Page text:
SA satellite looms soon
The SA Government says it will send a locally manufactured satellite into orbit.
South Australia intends to become the first State Government to ever embark on such a mission, partnering with the local space industry to launch the SASAT1 Space Services Mission.
The information gathered by the satellite will help to improve state services such as emergency services, environmental monitoring, water quality monitoring, mining and bushfire mitigation.
The SmartSat Cooperative Research Centre (CRC) will lead the mission and application prototyping, with Adelaide-based satellite manufacturing company Inovor Technologies designing and building the satellite and South Australian space company Myriota contracted for the space telecoms services.
“Not only will the satellite help us make better decisions for state services, it comprehensively cements South Australia as the space state,” SA Premier Steven Marshall said this week.
“To be announcing that we will embark on a flagship space mission in early 2021 to deliver progressive space-derived services to South Australia is astounding and demonstrates why our state is the national leader in space innovation.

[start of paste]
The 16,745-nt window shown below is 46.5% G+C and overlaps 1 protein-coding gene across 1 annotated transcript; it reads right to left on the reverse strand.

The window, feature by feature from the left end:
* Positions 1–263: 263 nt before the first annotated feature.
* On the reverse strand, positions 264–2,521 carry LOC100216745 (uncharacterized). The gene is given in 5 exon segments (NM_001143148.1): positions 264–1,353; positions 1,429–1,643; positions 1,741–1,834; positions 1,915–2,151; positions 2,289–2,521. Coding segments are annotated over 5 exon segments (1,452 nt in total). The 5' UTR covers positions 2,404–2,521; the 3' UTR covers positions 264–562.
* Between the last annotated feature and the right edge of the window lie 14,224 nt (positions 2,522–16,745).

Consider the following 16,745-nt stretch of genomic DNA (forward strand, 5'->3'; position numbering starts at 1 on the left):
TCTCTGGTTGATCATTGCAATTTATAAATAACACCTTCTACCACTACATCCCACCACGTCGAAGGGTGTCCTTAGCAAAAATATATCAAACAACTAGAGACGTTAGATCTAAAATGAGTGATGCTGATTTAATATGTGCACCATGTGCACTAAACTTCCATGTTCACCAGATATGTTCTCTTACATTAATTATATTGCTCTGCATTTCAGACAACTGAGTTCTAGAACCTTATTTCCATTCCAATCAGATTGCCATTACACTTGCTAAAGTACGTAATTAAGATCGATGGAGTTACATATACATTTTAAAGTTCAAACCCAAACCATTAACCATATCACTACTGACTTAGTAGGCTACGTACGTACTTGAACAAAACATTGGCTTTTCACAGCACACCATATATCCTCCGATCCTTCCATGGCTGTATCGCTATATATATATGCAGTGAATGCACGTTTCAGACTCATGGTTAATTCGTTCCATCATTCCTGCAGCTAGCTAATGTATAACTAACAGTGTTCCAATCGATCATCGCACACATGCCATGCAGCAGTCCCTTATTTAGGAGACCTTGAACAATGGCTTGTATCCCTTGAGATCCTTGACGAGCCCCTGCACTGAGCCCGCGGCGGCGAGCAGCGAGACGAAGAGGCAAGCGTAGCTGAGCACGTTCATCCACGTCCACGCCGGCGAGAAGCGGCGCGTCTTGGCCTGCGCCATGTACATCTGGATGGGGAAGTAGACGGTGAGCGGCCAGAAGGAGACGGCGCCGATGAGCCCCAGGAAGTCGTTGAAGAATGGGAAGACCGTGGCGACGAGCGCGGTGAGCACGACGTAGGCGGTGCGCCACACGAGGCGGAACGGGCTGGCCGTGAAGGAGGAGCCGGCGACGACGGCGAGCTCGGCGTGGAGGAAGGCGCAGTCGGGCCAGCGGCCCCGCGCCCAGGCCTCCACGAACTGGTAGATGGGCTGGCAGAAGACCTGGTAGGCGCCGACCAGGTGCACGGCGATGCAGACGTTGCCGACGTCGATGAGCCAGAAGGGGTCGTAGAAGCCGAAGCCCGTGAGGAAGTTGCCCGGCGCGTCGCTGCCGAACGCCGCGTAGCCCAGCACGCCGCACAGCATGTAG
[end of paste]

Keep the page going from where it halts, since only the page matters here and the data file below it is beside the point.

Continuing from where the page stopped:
“The SASAT1 Space Services Mission will deliver significant value to our state and to our local space industry as well as paving the way for growth in space-craft export, IoT sensor exports, Department of Defence and Australian Government space and defence-related projects and the South Australian supply chain.
“The satellite will also allow South Australian school students to view firsthand the vital information we gain from satellites right here in their own backyard. This is just one step in getting our next generation excited about what a career in space could mean for them.
“Applications include using the data and imagery we collect to solve real life problems, like helping farmers monitor water levels so they can more accurately predict future yields.”
The SASAT1 Space Services Mission will commence in early 2021 to deliver the satellite in 15 months for launch into orbit. The satellite will be available for a further three years to 2025 for data collection and operations under current funding.